Colorado Congressman Ed Perlmutter hopes the ninth 12 months is a magic spell for marijuana banking


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Congressman Ed Perlmutter isn’t a rapper, but if he were, “Cannabis Banking or Die Trying” would be a great name for his first mixtape.

Perlmutter has been trying to pass federal protection for banks and financial institutions serving the state-legal marijuana industry since 2013, and he made another push on March 18 by reintroducing his SAFE Banking Act in the US House of Representatives.

Because marijuana companies are working with a federal government controlled substance, they are often forced to operate with cash as many financial institutions fear they will be violating the government. Although Colorado currently has several state-chartered banks and credit unions serving marijuana businesses, those services come at a higher risk for the institutions – and in turn much higher costs for the marijuana business, according to bankers who serve the pot trade . As commercial marijuana continues to gain recognition in the country’s states, more state and national politicians are urging the federal government to address the issue.

“The spirit is out of the bottle and has been for many years. Thousands of employees and businesses in this country have been forced to trade stacks of cash for far too long, and it is the responsibility of Congress to take and take action to approximate federal and state laws for the safety of our constituents and communities. The need for public safety is urgent, and a need for public health and business has also arisen as the pandemic further exacerbates the cash-only problem for the industry, “Perlmutter said during the re-introduction of the law on March 18 considered essential but is forced to continue working with cash, which poses a significant public health risk to businesses and their workers. At the beginning of our economic recovery, the admission of cannabis companies to the banking system would also mean an influx of cash into the economy and the opportunity to create well-paying jobs. “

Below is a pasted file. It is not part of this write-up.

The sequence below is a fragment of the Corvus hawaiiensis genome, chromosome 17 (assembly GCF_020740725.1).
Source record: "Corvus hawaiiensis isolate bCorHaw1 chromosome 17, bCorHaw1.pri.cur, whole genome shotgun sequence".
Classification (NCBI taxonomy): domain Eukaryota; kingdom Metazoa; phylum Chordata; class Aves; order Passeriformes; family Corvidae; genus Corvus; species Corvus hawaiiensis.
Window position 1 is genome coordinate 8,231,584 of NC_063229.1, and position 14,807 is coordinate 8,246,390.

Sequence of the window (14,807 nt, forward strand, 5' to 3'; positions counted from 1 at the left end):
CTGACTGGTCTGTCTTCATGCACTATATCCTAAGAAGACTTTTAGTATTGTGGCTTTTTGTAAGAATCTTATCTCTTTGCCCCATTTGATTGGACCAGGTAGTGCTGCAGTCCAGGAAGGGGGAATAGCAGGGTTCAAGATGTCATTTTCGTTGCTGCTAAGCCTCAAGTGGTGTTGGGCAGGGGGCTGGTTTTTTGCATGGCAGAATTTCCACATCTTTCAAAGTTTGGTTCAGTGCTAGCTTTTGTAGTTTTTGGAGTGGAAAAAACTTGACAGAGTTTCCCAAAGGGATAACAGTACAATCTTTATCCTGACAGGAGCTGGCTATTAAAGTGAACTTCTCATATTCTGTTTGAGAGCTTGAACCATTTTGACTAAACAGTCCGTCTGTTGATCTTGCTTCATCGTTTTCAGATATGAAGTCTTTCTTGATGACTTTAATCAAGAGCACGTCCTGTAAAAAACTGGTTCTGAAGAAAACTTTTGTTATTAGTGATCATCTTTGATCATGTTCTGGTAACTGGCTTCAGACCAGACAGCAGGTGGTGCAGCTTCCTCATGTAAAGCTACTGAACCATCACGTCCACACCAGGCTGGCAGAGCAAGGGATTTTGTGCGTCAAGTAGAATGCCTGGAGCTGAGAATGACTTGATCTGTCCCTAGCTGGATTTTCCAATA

Perlmutter’s efforts have begun in recent years to find support from his peers, and the Democrat-run house even passed the Safe Banking Act in 2019. The Republican-controlled Senate of Senate, however, did not hear the bill at this point or in the meantime. Later attempts to use secure banking language for COVID relief bills were successful in the House of Representatives, blocked in the Senate. Now that the Democrats have a majority in both houses, Perlmutter could find the support he needs.

In a statement released following the recent introduction of safe banking, Governor Jared Polis urged Congress to support the bill. A former US Representative, Polis was a co-sponsor of the Safe Banking Act while in Congress. Since he became governor a little over two years ago, Colorado pharmacies have sold over $ 4.1 billion worth of marijuana products. Since recreational sales began in 2014, the state has totaled $ 10.2 billion in sales.